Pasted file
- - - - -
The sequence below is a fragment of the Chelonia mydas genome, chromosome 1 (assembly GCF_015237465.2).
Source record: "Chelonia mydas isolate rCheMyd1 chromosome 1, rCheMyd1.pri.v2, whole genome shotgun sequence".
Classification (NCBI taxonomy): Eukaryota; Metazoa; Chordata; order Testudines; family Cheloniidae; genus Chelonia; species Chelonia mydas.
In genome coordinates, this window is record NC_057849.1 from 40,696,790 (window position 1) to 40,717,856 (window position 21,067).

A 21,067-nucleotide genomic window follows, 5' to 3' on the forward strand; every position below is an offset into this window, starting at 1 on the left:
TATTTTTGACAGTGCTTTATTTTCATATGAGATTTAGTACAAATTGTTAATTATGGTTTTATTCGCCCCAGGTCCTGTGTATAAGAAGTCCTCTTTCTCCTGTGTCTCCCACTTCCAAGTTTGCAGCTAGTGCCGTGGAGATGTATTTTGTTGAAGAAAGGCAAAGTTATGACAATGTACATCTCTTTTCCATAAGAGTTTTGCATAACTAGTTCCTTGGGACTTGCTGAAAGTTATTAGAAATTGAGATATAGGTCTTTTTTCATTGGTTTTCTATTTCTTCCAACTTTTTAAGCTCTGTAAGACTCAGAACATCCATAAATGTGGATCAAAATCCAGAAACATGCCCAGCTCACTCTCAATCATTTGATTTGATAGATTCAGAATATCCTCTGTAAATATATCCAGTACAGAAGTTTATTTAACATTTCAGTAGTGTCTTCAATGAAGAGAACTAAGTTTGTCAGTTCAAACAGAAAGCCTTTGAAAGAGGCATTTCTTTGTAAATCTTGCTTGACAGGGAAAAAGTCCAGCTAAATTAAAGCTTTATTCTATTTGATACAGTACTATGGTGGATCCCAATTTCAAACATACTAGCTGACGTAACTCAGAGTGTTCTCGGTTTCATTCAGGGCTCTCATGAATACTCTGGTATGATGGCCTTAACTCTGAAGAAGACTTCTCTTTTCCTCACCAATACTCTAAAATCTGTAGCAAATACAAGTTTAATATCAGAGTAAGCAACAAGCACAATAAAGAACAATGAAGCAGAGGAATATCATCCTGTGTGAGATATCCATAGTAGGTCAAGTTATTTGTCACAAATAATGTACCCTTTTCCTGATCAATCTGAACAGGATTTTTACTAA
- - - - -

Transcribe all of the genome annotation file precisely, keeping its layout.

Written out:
The sequence below is a fragment of the Chelonia mydas genome, chromosome 1 (assembly GCF_015237465.2).
Source record: "Chelonia mydas isolate rCheMyd1 chromosome 1, rCheMyd1.pri.v2, whole genome shotgun sequence".
Classification (NCBI taxonomy): Eukaryota; Metazoa; Chordata; order Testudines; family Cheloniidae; genus Chelonia; species Chelonia mydas.
In genome coordinates, this window is record NC_057849.1 from 40,696,790 (window position 1) to 40,717,856 (window position 21,067).

A 21,067-nucleotide genomic window follows, 5' to 3' on the forward strand; every position below is an offset into this window, starting at 1 on the left:
TATTTTTGACAGTGCTTTATTTTCATATGAGATTTAGTACAAATTGTTAATTATGGTTTTATTCGCCCCAGGTCCTGTGTATAAGAAGTCCTCTTTCTCCTGTGTCTCCCACTTCCAAGTTTGCAGCTAGTGCCGTGGAGATGTATTTTGTTGAAGAAAGGCAAAGTTATGACAATGTACATCTCTTTTCCATAAGAGTTTTGCATAACTAGTTCCTTGGGACTTGCTGAAAGTTATTAGAAATTGAGATATAGGTCTTTTTTCATTGGTTTTCTATTTCTTCCAACTTTTTAAGCTCTGTAAGACTCAGAACATCCATAAATGTGGATCAAAATCCAGAAACATGCCCAGCTCACTCTCAATCATTTGATTTGATAGATTCAGAATATCCTCTGTAAATATATCCAGTACAGAAGTTTATTTAACATTTCAGTAGTGTCTTCAATGAAGAGAACTAAGTTTGTCAGTTCAAACAGAAAGCCTTTGAAAGAGGCATTTCTTTGTAAATCTTGCTTGACAGGGAAAAAGTCCAGCTAAATTAAAGCTTTATTCTATTTGATACAGTACTATGGTGGATCCCAATTTCAAACATACTAGCTGACGTAACTCAGAGTGTTCTCGGTTTCATTCAGGGCTCTCATGAATACTCTGGTATGATGGCCTTAACTCTGAAGAAGACTTCTCTTTTCCTCACCAATACTCTAAAATCTGTAGCAAATACAAGTTTAATATCAGAGTAAGCAACAAGCACAATAAAGAACAATGAAGCAGAGGAATATCATCCTGTGTGAGATATCCATAGTAGGTCAAGTTATTTGTCACAAATAATGTACCCTTTTCCTGATCAATCTGAACAGGATTTTTACTAA